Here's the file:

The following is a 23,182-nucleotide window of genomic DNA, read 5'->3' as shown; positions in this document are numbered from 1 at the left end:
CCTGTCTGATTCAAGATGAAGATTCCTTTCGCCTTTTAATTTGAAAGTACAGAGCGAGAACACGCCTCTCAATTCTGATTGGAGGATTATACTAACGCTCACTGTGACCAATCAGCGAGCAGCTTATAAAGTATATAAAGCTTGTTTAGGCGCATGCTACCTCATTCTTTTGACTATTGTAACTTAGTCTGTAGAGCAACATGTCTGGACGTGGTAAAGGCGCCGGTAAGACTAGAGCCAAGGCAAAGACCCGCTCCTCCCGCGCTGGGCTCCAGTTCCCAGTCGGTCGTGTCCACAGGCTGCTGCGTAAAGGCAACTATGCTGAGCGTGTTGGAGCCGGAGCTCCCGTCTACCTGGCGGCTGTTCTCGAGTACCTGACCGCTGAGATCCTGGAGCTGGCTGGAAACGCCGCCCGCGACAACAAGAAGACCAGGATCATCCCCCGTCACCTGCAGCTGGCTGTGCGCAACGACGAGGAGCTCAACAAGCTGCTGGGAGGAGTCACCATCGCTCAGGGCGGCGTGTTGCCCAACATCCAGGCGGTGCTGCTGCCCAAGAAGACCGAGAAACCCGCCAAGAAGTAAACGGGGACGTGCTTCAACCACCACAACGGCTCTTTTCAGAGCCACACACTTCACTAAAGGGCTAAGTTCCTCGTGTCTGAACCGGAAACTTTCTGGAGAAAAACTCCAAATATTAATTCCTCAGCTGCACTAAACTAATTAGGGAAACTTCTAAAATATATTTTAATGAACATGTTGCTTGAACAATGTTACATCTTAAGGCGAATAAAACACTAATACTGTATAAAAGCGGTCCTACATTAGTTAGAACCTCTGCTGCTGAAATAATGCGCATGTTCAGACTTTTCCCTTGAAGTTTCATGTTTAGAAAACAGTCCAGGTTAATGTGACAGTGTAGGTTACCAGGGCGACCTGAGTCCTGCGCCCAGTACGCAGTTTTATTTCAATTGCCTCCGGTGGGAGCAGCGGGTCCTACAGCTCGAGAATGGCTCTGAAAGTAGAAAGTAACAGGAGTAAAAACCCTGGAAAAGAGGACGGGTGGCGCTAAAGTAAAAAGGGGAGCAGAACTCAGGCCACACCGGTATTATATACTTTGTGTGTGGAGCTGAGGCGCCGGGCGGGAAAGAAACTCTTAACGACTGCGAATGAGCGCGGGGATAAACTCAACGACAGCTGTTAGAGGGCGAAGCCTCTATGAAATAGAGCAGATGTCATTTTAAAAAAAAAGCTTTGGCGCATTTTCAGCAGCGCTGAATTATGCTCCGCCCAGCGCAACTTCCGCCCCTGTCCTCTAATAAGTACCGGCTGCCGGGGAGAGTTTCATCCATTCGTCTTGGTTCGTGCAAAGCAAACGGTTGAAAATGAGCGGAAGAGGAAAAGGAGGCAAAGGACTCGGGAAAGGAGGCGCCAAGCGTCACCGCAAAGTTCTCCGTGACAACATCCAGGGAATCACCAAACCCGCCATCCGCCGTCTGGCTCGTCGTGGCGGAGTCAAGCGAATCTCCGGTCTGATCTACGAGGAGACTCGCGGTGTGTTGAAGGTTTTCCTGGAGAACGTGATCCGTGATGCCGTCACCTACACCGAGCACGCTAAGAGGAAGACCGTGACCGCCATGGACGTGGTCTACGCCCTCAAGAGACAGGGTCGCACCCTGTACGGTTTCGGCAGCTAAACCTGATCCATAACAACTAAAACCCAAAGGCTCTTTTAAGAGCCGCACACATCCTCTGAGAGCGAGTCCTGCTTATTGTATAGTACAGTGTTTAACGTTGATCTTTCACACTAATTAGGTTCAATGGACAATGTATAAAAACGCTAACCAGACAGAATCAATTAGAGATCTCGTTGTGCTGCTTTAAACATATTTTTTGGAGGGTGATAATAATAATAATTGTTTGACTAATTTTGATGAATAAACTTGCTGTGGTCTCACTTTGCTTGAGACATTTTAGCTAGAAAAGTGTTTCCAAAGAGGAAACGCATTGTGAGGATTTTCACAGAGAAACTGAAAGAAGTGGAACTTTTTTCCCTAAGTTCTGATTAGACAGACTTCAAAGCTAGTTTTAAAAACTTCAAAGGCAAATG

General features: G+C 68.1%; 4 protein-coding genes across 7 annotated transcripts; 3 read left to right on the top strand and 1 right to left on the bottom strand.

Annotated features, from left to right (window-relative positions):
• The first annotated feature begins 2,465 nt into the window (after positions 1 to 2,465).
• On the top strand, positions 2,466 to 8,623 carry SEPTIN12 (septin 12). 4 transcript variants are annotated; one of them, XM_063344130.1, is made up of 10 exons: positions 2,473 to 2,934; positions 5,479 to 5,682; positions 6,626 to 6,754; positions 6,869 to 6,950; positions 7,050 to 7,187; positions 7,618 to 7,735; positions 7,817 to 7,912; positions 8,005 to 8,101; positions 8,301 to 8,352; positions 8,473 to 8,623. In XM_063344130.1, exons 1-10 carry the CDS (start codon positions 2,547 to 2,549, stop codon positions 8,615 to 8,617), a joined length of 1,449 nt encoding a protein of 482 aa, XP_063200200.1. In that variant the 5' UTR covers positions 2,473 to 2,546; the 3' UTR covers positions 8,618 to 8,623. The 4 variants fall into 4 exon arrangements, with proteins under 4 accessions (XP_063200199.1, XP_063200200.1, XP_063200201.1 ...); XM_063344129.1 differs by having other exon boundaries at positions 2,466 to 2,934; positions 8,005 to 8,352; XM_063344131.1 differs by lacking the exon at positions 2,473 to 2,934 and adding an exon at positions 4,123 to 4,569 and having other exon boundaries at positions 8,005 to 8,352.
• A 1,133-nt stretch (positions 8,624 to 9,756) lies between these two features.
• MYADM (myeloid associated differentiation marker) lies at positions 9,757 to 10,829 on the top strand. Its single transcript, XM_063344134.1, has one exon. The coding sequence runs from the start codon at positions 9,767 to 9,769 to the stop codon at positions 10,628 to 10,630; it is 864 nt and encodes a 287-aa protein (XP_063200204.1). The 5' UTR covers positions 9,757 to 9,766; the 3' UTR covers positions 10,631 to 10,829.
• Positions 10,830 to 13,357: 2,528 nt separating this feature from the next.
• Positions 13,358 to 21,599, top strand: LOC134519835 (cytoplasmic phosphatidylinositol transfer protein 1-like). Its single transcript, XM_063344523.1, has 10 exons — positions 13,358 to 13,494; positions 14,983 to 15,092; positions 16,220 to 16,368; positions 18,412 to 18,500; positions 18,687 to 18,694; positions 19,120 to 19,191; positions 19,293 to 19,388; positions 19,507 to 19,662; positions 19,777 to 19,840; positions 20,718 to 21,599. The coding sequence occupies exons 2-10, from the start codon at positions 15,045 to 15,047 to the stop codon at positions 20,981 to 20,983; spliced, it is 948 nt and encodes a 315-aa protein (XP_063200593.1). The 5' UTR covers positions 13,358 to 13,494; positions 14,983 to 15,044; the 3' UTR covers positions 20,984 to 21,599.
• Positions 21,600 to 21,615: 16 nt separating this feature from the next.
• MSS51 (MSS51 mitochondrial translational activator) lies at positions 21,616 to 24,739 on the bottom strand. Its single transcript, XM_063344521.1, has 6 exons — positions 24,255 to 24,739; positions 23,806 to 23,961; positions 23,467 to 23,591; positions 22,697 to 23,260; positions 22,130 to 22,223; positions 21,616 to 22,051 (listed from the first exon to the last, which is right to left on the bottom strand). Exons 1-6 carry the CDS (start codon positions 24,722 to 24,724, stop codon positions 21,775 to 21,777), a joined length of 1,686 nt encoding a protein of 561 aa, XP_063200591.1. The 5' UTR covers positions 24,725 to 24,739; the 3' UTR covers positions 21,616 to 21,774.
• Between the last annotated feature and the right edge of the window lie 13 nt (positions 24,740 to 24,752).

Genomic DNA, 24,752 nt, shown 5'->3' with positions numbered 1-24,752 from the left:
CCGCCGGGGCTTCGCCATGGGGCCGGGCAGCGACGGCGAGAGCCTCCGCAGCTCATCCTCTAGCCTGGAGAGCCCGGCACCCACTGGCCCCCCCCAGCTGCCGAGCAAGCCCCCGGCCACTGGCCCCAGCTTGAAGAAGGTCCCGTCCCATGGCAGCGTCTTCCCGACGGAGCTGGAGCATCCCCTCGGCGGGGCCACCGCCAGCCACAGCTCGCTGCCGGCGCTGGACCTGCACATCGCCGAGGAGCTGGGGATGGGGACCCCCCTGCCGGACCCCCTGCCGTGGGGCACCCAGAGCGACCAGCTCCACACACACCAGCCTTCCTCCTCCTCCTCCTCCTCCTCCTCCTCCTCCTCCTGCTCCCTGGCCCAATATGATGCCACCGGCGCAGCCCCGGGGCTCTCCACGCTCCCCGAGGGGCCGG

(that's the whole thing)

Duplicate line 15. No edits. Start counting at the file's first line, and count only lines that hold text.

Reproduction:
CCGCCGGGGCTTCGCCATGGGGCCGGGCAGCGACGGCGAGAGCCTCCGCAGCTCATCCTCTAGCCTGGAGAGCCCGGCACCCACTGGCCCCCCCCAGCTGCCGAGCAAGCCCCCGGCCACTGGCCCCAGCTTGAAGAAGGTCCCGTCCCATGGCAGCGTCTTCCCGACGGAGCTGGAGCATCCCCTCGGCGGGGCCACCGCCAGCCACAGCTCGCTGCCGGCGCTGGACCTGCACATCGCCGAGGAGCTGGGGATGGGGACCCCCCTGCCGGACCCCCTGCCGTGGGGCACCCAGAGCGACCAGCTCCACACACACCAGCCTTCCTCCTCCTCCTCCTCCTCCTCCTCCTCCTCCTCCTGCTCCCTGGCCCAATATGATGCCACCGGCGCAGCCCCGGGGCTCTCCACGCTCCCCGAGGGGCCGG